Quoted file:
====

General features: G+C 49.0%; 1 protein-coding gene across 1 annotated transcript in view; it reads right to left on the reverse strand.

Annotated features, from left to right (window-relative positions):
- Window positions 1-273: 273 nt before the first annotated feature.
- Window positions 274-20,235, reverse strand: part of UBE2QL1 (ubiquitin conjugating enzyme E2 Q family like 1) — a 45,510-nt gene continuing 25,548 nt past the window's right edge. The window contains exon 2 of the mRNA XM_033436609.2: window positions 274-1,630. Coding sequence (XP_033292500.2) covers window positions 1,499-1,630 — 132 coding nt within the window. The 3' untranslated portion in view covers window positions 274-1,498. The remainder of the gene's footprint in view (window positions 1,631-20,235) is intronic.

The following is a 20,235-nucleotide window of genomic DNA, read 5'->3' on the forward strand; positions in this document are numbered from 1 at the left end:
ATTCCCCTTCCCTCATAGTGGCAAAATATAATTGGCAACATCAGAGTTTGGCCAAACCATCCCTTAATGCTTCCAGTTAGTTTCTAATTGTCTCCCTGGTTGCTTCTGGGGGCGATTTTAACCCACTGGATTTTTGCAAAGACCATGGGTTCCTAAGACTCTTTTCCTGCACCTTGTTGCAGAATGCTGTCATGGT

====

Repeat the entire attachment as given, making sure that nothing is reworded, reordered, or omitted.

General features: G+C 49.0%; 1 protein-coding gene across 1 annotated transcript in view; it reads right to left on the reverse strand.

Annotated features, from left to right (window-relative positions):
- Window positions 1-273: 273 nt before the first annotated feature.
- Window positions 274-20,235, reverse strand: part of UBE2QL1 (ubiquitin conjugating enzyme E2 Q family like 1) — a 45,510-nt gene continuing 25,548 nt past the window's right edge. The window contains exon 2 of the mRNA XM_033436609.2: window positions 274-1,630. Coding sequence (XP_033292500.2) covers window positions 1,499-1,630 — 132 coding nt within the window. The 3' untranslated portion in view covers window positions 274-1,498. The remainder of the gene's footprint in view (window positions 1,631-20,235) is intronic.

The following is a 20,235-nucleotide window of genomic DNA, read 5'->3' on the forward strand; positions in this document are numbered from 1 at the left end:
ATTCCCCTTCCCTCATAGTGGCAAAATATAATTGGCAACATCAGAGTTTGGCCAAACCATCCCTTAATGCTTCCAGTTAGTTTCTAATTGTCTCCCTGGTTGCTTCTGGGGGCGATTTTAACCCACTGGATTTTTGCAAAGACCATGGGTTCCTAAGACTCTTTTCCTGCACCTTGTTGCAGAATGCTGTCATGGT